AMD Announces Lackluster Q4; Questions Loom For Analyst Day

AMD announced its fourth quarter and 2011 results yesterday. The figures aren't bad in and of themselves, but the company's overall position headed into 2012 is decidedly uncertain. Yearly revenue was flat at $6.57B, with total net income for fiscal 2011 at $495M, up four percent from 2010.

"AMD shipped more than 30 million APUs in 2011, resulting in record annual notebook revenue," said Rory Read, AMD president and CEO. "The unmatched combination of computing and graphics capabilities in our low-power "Brazos" platform has made it our fastest ramping platform ever, paving the way for continued growth in key segments and geographies. Our server business has regained momentum, delivering two consecutive quarters of strong sequential growth."

Record mobile shipments and server growth weren't enough to keep AMD in the black for Q4; the company reported a net loss of $177M for the quarter. This loss was due to a substantial write-down in the value of the company's GlobalFoundries investment and restructuring charges related to AMD's decision to fire ~1,000 people in late October.

Foundry Friendship Foundering:

AMD's decision to slash the estimated value of its GlobalFoundries investment by nearly 50%—from $478M to $286M—caught investors offguard. Thomas Seifert, AMD's Chief Financial Officer, offered this explanation: "based on certain indicators, their future growth outlook, they have changed the time line on the new fab in Abu Dhabi. Their business plans have changed, and we reevaluated our investment in the company." Seifert's explanation doesn't satisfy. GF's decision to postpone breaking ground on a fab that wouldn't start shipping products in 2015 is no reason to slash current valuation.

Since GlobalFoundries is privately held, investors have very few metrics by which to judge the company's performance. By voluntarily hacking off half its investment value, AMD has indicated what it thinks of the foundry's ability to execute long-term. CEO Rory Read noted that AMD's 32nm shipments grew by 80% this quarter, and stated that 32nm parts "now represent a full third of our product mix."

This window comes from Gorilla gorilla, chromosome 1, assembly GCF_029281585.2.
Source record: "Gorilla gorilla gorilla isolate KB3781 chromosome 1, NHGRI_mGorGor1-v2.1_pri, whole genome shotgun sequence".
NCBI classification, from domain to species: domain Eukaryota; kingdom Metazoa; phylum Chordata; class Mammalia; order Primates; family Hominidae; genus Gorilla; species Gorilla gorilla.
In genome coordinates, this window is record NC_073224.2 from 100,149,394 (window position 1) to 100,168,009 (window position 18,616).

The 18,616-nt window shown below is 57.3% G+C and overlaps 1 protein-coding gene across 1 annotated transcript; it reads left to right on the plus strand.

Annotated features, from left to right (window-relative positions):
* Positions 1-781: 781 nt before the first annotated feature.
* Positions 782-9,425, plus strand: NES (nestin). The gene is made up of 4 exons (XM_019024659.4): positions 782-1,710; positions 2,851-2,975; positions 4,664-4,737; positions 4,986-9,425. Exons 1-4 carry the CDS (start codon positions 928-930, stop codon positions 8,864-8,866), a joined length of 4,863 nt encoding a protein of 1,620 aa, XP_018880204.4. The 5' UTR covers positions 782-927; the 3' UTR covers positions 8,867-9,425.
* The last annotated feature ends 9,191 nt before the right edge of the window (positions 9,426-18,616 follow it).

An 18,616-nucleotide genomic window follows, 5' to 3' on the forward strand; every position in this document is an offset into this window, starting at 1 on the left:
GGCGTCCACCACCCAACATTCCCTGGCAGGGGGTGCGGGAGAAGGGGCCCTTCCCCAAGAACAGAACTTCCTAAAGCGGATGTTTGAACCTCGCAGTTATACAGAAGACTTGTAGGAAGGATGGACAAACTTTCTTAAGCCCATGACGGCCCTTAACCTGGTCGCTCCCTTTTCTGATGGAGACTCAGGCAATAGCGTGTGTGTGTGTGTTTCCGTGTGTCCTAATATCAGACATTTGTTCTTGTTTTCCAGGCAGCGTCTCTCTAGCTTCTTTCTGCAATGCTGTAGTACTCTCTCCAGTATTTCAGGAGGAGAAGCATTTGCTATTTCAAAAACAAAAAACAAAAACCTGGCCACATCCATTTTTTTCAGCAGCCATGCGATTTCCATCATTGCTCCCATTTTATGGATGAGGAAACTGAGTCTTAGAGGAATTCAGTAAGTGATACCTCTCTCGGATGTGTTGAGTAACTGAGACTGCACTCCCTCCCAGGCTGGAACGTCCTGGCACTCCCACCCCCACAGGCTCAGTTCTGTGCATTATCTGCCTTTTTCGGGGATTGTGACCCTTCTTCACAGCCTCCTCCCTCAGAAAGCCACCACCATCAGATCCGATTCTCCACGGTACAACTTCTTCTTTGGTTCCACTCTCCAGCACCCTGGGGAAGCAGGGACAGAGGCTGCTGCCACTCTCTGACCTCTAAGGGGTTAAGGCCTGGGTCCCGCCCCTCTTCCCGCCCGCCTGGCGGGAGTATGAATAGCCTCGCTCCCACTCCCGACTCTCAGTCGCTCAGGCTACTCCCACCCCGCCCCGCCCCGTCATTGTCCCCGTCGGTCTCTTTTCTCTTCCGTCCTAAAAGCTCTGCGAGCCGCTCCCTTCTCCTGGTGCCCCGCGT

Asked if AMD was partnering with TSMC for 28nm APUs and beyond, Read said: "What we're really focused on is making sure we have the execution capability and to be able to deliver that consistently." That's CEO-speak for "Yes," and we expect the company will unveil those plans at its Analyst Day next week.

Big Questions, Inarticulate Answers:

The company has a lot of explaining to do come February 2. AMD's Brazos faces potential competition from 28nm ARM Cortex-A15 and Qualcomm's Krait CPUs later this year, particularly given that it's a 40nm chip going up against new cores built on a 28nm process. AMD's own plans for an "ultrathin" segment are a weak echo of Intel's ultrabook, and Trinity's CPU core will likely lose even more ground compared to Intel's Ivy Bridge. Sunnyvale will fight the latter trend by positioning Trinity in lower-end systems, which should help the core gain traction.

Read often emphasized the company's double-digit growth in servers, but such gains have little impact on the company's bottom line--AMD's share of the server market is too small to yield substantial short-term gains. The investor Q&A also illustrated just how badly Read flounders. Here's the question, asked by Steve Eliscu of UBS Investment Bank:
Q. Can you give us a sense as to the success you're having selling Opteron, the Interlagos into the data centers?

A. I think server is another one of these key areas that we're seeing a change in the marketplace. We're approaching an inflection point. There's no doubt in my mind that we're seeing a breakdown in some of the proprietary control points that have dominated the market for years. And I think in the server space, based on what's happening in the cloud, what's happening around convergence, the types of workloads that are going to be driven through these mega data centers, these cloud data centers, the kinds of solutions that are going to be created going forward are going to be tailored to very unique almost server appliances that allow us in dense kinds of solutions to introduce, I don't know, disruptive, really disruptive server plate that allows us to win.

You'll see us continue to focus in the high-performance computing market, because that's always a forerunner of where next technology is going. We've got a strong foothold there. Continue to build on the database work that -- I mean, the traditional data center work that we're doing with the kinds of work around virtualization and around certain workload segments where our type of architecture really plays. And you'll see us get really aggressive around this disruptive play as we move forward.
Being articulate isn't at all the same thing as being smart, and there are people who simply don't answer questions well on the fly. That said, putting one of those people in charge as company CEO at a time when your ability to communicate clearly is of critical importance is a really bad idea. Read continues to claim that AMD's future is built around "low power, emerging markets, and the cloud." Hopefully next week, we'll get a strategy unveil that turns a string of buzzwords into a coherent product strategy.